The latest data released from UK Finance this morning has revealed a dramatic surge in the number of people taking their first step on to the property ladder.
According to the report, during 2017 there were 365,000 first-time buyers, the highest volume for 11 years which equates to an annual increase of 7.4%.
The increase doesn't appear to have affected by the number of first-time buyer completions falling by 5.2% in December.
Other highlights from the analysis included mortgage lending for first-time buyers, home movers and buy-to-let purchases all saw a fall in December 2017 compared to the previous year. Home mover completions fell by 4.7% and remortgage lending dropped by 7.4%.
For buy-to-let, purchases were down by 17.2% and remortages fell 11.6% by volume.
Paul Smee, Head of Mortgages at UK Finance, said: “2017 saw the number of first-time buyers reach its highest level in a decade, which is welcome news for those getting started on the housing ladder.
But although the market remains competitive there is no room for complacency, with weaker December figures consistent with our market forecast of subdued growth this year. We are also seeing a less buoyant buy-to-let market, which continues to be impacted by recent tax and regulatory changes. This will continue to flatten gross lending volumes this year.
James Cameron, director of estate agency Vesper Homes, had this to say: "The uplift in first-time buyers seen last year comes as no surprise to estate agents as we have sold a number of flats to those getting on the ladder for the first time. When it comes properties costing less than £350,000 in London, once you take into account taxes, agent fees and mortgages it doesn’t make it economical for landlords to rent them as they just cover the cost. Landlords are therefore selling up so they can invest outside of London or trade up to a larger property which frees up the smaller ones for first-time buyers.
Jeremy Leaf, north London estate agent and a former RICS residential chairman, had this to say: "These figures don’t tell the whole story. December results are notoriously difficult to use to identify a trend because of the peculiar nature of the festive season where people often put decisions on hold. What we do know is that this year has started fairly typically in that viewings and instructions are up although buyers are naturally nervous about making commitment until they see which way prices are moving.
Encouragingly, first-time buyers are starting to replace investors at the smaller property end of the market which is good news because they buy at the bottom and trade up whereas investors tend to buy there and stay there."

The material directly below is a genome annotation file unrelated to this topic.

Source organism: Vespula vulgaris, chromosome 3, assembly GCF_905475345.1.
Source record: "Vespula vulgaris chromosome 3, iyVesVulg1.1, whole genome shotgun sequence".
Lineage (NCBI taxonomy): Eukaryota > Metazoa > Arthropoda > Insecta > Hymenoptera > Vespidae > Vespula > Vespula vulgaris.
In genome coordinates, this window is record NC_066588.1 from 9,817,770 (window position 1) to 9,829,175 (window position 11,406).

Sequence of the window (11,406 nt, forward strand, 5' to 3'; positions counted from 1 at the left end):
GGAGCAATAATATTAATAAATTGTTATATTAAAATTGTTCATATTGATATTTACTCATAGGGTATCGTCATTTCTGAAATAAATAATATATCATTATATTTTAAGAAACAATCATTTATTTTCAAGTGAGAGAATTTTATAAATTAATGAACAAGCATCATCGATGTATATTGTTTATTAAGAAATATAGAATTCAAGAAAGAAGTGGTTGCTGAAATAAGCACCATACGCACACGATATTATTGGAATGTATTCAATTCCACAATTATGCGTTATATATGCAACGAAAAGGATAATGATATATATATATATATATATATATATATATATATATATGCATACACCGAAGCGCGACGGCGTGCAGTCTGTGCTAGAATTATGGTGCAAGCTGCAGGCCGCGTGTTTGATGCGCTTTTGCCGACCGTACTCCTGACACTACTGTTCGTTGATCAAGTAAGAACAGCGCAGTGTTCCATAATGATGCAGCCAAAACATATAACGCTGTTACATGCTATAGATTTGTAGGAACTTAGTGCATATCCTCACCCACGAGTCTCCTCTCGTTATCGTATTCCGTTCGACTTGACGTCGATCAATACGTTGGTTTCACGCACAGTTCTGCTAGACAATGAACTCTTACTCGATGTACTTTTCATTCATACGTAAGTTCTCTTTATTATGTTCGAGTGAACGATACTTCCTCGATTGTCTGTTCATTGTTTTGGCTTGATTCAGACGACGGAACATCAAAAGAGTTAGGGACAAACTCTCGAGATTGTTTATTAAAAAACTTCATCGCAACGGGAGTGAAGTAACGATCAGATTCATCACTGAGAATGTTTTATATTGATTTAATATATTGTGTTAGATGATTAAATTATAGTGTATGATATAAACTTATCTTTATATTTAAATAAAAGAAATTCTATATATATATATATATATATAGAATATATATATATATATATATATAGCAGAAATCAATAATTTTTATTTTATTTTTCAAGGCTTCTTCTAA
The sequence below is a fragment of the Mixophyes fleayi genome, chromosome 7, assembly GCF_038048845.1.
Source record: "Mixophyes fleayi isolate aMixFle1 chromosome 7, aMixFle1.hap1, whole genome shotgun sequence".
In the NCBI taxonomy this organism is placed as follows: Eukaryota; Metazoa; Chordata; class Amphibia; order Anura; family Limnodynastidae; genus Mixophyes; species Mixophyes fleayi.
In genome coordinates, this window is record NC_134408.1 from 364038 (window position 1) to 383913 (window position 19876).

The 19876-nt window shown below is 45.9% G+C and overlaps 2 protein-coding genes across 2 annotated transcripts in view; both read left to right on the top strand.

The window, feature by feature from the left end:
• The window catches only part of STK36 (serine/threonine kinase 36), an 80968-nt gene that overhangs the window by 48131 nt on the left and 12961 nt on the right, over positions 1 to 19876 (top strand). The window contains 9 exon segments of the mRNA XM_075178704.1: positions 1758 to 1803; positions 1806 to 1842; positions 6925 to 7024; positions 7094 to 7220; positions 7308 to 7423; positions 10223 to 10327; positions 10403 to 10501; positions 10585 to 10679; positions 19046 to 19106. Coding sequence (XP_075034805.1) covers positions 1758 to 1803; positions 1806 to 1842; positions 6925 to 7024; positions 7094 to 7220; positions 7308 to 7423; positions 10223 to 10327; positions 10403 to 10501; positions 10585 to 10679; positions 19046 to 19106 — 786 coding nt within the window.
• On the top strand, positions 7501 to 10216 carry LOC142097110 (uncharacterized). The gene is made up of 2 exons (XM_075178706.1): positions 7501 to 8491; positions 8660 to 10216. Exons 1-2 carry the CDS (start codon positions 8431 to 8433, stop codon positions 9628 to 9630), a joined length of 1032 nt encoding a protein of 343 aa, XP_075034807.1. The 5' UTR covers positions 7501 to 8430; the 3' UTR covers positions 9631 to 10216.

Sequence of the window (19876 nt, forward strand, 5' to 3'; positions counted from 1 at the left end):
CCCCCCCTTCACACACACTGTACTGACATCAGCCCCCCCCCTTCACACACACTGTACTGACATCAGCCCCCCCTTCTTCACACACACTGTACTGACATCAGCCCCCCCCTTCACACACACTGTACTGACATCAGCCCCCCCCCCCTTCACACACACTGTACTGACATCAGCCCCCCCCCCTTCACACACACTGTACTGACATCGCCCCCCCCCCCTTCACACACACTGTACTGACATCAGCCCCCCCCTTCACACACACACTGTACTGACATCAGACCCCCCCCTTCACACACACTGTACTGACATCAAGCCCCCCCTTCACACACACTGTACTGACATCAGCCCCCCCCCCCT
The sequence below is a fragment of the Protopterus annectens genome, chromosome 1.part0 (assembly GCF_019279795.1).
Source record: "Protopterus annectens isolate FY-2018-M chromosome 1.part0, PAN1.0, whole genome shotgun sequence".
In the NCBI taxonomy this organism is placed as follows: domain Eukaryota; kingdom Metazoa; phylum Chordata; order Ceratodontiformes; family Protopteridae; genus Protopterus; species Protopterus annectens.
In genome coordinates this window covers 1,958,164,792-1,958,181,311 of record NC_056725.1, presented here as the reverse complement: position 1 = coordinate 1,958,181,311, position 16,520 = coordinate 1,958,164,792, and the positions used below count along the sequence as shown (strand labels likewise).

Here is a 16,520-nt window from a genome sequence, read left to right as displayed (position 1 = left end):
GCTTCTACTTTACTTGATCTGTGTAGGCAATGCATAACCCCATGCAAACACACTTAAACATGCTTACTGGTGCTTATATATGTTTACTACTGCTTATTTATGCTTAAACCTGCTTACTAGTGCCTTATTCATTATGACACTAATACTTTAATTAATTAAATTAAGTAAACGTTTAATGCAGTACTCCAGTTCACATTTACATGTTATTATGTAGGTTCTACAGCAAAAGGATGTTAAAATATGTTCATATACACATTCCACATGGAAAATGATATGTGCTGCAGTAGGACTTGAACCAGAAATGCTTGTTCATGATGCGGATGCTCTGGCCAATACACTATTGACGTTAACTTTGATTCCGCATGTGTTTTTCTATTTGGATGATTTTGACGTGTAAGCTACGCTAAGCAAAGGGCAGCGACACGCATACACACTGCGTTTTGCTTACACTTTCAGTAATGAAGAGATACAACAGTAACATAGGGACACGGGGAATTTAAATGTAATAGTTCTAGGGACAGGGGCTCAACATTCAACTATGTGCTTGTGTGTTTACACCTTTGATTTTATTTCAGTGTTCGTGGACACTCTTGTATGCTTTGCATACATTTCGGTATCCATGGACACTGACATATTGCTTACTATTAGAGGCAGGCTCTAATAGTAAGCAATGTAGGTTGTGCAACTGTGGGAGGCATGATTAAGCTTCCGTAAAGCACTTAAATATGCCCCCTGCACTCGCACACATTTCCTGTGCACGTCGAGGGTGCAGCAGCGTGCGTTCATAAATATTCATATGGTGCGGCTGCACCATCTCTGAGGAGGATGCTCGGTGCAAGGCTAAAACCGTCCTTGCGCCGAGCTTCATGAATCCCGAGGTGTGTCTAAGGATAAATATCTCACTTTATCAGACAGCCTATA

John Phillips, Just Mortgages and Spicerhaart group operations director, commented: “The latest figures from UK finance show that 2017 saw the highest number of first time buyers in over a decade. There were 365,000 new purchases last year, which is a 7.4per cent rise on 2016 and the highest number since 2006.
This is fantastic news for the mortgage market, showing that initiatives like help to buy and the stamp duty rules brought in in November are having a hugely positive impact. First time buyers have never been in a better position and the injection of capital into the market through these first time buyer purchases will have a positive effect on the whole sector.
December is traditionally a quieter month for mortgages, so it is no surprise we saw a drop on November’s figures, but we are now heading into a traditionally buoyant time for the housing market. Purchase and remortgaging will continue to rise as the appetite for first time purchases continue, and those coming to the end of fixed rate and interest only deals look to take advantage of record low rates.”
Jonathan Sealey, Hope Capital’s CEO, says “Following the governor of the Bank of England’s clear indication to expect further interest rate rises, sooner than was expected, the trend at the end of 2017 looks set to continue. If interest rates rise it will put more pressure on first-time-buyers’ affordability, which could stagnate what has been the most buoyant aspect of the housing market. It is likely to be the remortgage market that becomes dominant. There could be some good deals on longer-term fixes as lenders, with targets to meet, look to increase their share of the remortgage market.”
Sam Mitchell, CEO, online estate agents HouseSimple.com, said: "There aren't enough transactions going through at the moment and it's not simply down to lack of supply.
We are seeing much more of a disconnect between buyers and sellers. The gap appears to be is widening between asking price and the sale agreed price. In London especially, sellers and buyers don't appear to be on the same page.
The assumption is that sellers are putting their properties on at over-inflated prices. But that's not the case. The issue is that the price sellers are realistically hoping to achieve and buyers' offers, are streets apart in a growing number of cases."